Sheryl Crow

Artist's Choice: Sheryl Crow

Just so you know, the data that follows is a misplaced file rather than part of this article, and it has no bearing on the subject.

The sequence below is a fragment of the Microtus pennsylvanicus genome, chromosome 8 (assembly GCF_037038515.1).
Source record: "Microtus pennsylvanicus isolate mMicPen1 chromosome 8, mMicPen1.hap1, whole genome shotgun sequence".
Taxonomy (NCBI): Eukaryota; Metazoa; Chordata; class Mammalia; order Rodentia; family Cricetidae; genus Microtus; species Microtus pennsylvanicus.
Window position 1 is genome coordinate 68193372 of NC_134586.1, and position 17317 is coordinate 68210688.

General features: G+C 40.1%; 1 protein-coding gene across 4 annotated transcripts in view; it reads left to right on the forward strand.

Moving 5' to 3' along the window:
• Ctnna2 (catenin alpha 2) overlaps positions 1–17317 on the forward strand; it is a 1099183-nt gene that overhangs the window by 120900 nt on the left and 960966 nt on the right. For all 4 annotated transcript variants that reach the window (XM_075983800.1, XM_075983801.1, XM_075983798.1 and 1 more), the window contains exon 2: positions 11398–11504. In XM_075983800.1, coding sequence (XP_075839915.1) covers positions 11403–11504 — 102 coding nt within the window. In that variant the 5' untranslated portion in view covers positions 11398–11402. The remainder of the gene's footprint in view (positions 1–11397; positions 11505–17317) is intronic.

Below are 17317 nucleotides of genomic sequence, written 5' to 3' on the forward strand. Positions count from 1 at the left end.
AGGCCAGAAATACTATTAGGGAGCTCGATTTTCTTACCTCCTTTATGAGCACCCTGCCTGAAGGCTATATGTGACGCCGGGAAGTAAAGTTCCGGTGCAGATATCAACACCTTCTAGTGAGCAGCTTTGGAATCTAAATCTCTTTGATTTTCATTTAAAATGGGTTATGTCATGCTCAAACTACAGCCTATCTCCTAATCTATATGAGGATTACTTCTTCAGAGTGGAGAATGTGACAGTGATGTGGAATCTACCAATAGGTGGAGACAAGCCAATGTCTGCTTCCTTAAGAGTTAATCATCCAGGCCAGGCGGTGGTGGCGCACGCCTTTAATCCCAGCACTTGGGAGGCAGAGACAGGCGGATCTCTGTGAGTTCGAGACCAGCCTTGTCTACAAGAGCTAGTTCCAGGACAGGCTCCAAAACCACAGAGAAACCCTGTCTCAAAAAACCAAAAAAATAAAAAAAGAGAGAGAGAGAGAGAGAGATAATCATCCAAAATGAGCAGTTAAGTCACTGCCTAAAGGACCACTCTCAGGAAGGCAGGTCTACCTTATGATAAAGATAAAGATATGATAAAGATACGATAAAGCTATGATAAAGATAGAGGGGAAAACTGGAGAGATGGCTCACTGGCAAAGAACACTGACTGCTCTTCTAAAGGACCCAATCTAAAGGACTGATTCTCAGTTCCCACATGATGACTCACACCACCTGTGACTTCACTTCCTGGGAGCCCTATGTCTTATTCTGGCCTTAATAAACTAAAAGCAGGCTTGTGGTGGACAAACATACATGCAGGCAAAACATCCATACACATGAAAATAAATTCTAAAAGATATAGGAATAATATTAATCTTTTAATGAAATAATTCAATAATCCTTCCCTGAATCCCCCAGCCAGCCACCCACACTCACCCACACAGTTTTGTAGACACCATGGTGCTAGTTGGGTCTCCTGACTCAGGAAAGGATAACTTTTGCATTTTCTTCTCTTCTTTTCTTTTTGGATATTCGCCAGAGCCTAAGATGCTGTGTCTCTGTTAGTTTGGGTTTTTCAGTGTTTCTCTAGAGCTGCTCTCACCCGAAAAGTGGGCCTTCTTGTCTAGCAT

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Contrary to what they sometimes claim, most major recording artists didn't acquire their musical personalities as a result of a cosmic accident or a supernatural visitation from the muse. Instead, they develop their craft by thoughtful and thorough sampling from various slices of earlier musical history. Some artists ultimately stop listening after they have created a musical identity they can run with, but others remain open to new influences. If you don't care for Sheryl Crow's own work, you may not be motivated to check out what she listens to (and is inspired by), but if you like what she does, you'll learn from this collection of 15 of her favorites that she is a real genre-hopper (soul, country, folk, rock) but is generally attracted to songs with strong, literate lyrics and interesting, sometimes unpredictable melodies. The tolerably old and terminally hip may find some of Crow's choices overly familiar, like Bob Dylan's "Don't Think Twice, It's All Right," Marvin Gaye's "What's Going On," Aretha Franklin's "I Never Loved a Man (The Way I Love You)," Rod Stewart's "Maggie May," "Don't Dream It's Over" by Crowded House, "Talk of the Town" by the Pretenders, and so on. Still, these are all fine songs, and the mix-tape nature of the compilation allows new perspectives to emerge. For example, how many times have Dylan's lines about "walkin' down that long, lonesome highway" been followed immediately by Carole King complaining that "one more song about movin' along the highway/can't say much of anything that's new"? Touché, Carole. Or has Rod Stewart's plaintive, funky "Maggie May" been followed by the Band's surreal but equally funky "The Weight"? And if, by chance, you haven't heard any of these songs for one reason or another (e.g., too young, geographically isolated, subjected to an exclusive musical diet of Lawrence Welk reruns by cruel parents, etc.), then you will, perhaps, be prompted to dig a little deeper into the early work of the older artists and/or the music of brilliant but short-lived groups like the Pretenders and Crowded House. The program is rounded out by three contemporary pieces -- one each by Emmylou Harris, Ryan Adams, and Crow's frequent songwriting collaborator Jeff Trott. Overall, Crow's choices serve as an accurate reflection of her own stature as a creative, eclectic, mainstream singer/songwriter who has done her homework and has the results to show for it.

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